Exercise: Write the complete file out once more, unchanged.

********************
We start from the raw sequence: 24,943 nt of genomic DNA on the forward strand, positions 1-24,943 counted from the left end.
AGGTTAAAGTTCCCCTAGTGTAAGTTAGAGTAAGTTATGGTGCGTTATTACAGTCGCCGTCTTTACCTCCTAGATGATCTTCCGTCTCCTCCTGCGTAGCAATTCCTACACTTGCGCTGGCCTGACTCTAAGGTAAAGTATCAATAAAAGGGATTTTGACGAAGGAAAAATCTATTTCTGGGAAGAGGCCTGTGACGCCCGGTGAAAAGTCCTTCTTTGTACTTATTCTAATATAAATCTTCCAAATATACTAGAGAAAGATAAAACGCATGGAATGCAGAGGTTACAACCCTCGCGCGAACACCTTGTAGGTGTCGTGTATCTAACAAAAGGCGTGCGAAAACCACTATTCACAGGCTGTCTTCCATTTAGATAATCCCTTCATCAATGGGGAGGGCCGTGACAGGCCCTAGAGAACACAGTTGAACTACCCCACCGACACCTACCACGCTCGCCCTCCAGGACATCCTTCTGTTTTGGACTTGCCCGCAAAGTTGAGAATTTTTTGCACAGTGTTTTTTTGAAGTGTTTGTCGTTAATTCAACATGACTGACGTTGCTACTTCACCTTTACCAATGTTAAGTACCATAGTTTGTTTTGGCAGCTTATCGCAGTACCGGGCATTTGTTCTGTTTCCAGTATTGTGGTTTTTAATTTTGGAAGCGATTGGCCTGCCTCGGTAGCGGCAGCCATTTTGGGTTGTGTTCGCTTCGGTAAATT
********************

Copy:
We start from the raw sequence: 24,943 nt of genomic DNA on the forward strand, positions 1-24,943 counted from the left end.
AGGTTAAAGTTCCCCTAGTGTAAGTTAGAGTAAGTTATGGTGCGTTATTACAGTCGCCGTCTTTACCTCCTAGATGATCTTCCGTCTCCTCCTGCGTAGCAATTCCTACACTTGCGCTGGCCTGACTCTAAGGTAAAGTATCAATAAAAGGGATTTTGACGAAGGAAAAATCTATTTCTGGGAAGAGGCCTGTGACGCCCGGTGAAAAGTCCTTCTTTGTACTTATTCTAATATAAATCTTCCAAATATACTAGAGAAAGATAAAACGCATGGAATGCAGAGGTTACAACCCTCGCGCGAACACCTTGTAGGTGTCGTGTATCTAACAAAAGGCGTGCGAAAACCACTATTCACAGGCTGTCTTCCATTTAGATAATCCCTTCATCAATGGGGAGGGCCGTGACAGGCCCTAGAGAACACAGTTGAACTACCCCACCGACACCTACCACGCTCGCCCTCCAGGACATCCTTCTGTTTTGGACTTGCCCGCAAAGTTGAGAATTTTTTGCACAGTGTTTTTTTGAAGTGTTTGTCGTTAATTCAACATGACTGACGTTGCTACTTCACCTTTACCAATGTTAAGTACCATAGTTTGTTTTGGCAGCTTATCGCAGTACCGGGCATTTGTTCTGTTTCCAGTATTGTGGTTTTTAATTTTGGAAGCGATTGGCCTGCCTCGGTAGCGGCAGCCATTTTGGGTTGTGTTCGCTTCGGTAAATT